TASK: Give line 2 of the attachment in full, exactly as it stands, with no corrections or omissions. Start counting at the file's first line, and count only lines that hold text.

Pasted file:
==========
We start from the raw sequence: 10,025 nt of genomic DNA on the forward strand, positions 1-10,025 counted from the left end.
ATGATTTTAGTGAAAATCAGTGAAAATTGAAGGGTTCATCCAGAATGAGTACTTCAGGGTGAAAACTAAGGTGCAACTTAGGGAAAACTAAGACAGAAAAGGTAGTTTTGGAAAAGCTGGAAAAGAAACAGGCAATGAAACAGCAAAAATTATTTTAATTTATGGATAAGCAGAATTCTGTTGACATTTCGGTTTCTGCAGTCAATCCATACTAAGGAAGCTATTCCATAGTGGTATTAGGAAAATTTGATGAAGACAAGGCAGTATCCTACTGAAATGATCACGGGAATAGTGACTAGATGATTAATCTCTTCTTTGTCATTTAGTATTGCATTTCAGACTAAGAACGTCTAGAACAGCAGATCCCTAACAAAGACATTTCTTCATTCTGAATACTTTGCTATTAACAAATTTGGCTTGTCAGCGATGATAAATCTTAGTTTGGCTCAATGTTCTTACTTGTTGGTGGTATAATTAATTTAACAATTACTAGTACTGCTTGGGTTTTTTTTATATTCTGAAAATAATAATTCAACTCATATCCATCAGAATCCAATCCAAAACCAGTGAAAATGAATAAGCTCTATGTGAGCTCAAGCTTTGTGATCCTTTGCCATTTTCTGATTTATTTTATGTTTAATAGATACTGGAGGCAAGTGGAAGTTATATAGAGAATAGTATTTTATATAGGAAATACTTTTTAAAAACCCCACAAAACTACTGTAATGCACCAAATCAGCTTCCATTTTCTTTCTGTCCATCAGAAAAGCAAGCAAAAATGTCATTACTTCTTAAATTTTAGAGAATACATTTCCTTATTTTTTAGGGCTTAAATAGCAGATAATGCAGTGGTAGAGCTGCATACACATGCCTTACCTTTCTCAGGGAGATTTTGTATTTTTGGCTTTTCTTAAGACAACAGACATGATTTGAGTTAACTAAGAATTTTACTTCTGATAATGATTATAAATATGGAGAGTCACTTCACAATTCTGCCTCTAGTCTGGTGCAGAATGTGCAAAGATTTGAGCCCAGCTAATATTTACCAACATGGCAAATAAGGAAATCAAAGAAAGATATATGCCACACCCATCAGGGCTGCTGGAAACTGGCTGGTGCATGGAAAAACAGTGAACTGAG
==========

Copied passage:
ATGATTTTAGTGAAAATCAGTGAAAATTGAAGGGTTCATCCAGAATGAGTACTTCAGGGTGAAAACTAAGGTGCAACTTAGGGAAAACTAAGACAGAAAAGGTAGTTTTGGAAAAGCTGGAAAAGAAACAGGCAATGAAACAGCAAAAATTATTTTAATTTATGGATAAGCAGAATTCTGTTGACATTTCGGTTTCTGCAGTCAATCCATACTAAGGAAGCTATTCCATAGTGGTATTAGGAAAATTTGATGAAGACAAGGCAGTATCCTACTGAAATGATCACGGGAATAGTGACTAGATGATTAATCTCTTCTTTGTCATTTAGTATTGCATTTCAGACTAAGAACGTCTAGAACAGCAGATCCCTAACAAAGACATTTCTTCATTCTGAATACTTTGCTATTAACAAATTTGGCTTGTCAGCGATGATAAATCTTAGTTTGGCTCAATGTTCTTACTTGTTGGTGGTATAATTAATTTAACAATTACTAGTACTGCTTGGGTTTTTTTTATATTCTGAAAATAATAATTCAACTCATATCCATCAGAATCCAATCCAAAACCAGTGAAAATGAATAAGCTCTATGTGAGCTCAAGCTTTGTGATCCTTTGCCATTTTCTGATTTATTTTATGTTTAATAGATACTGGAGGCAAGTGGAAGTTATATAGAGAATAGTATTTTATATAGGAAATACTTTTTAAAAACCCCACAAAACTACTGTAATGCACCAAATCAGCTTCCATTTTCTTTCTGTCCATCAGAAAAGCAAGCAAAAATGTCATTACTTCTTAAATTTTAGAGAATACATTTCCTTATTTTTTAGGGCTTAAATAGCAGATAATGCAGTGGTAGAGCTGCATACACATGCCTTACCTTTCTCAGGGAGATTTTGTATTTTTGGCTTTTCTTAAGACAACAGACATGATTTGAGTTAACTAAGAATTTTACTTCTGATAATGATTATAAATATGGAGAGTCACTTCACAATTCTGCCTCTAGTCTGGTGCAGAATGTGCAAAGATTTGAGCCCAGCTAATATTTACCAACATGGCAAATAAGGAAATCAAAGAAAGATATATGCCACACCCATCAGGGCTGCTGGAAACTGGCTGGTGCATGGAAAAACAGTGAACTGAG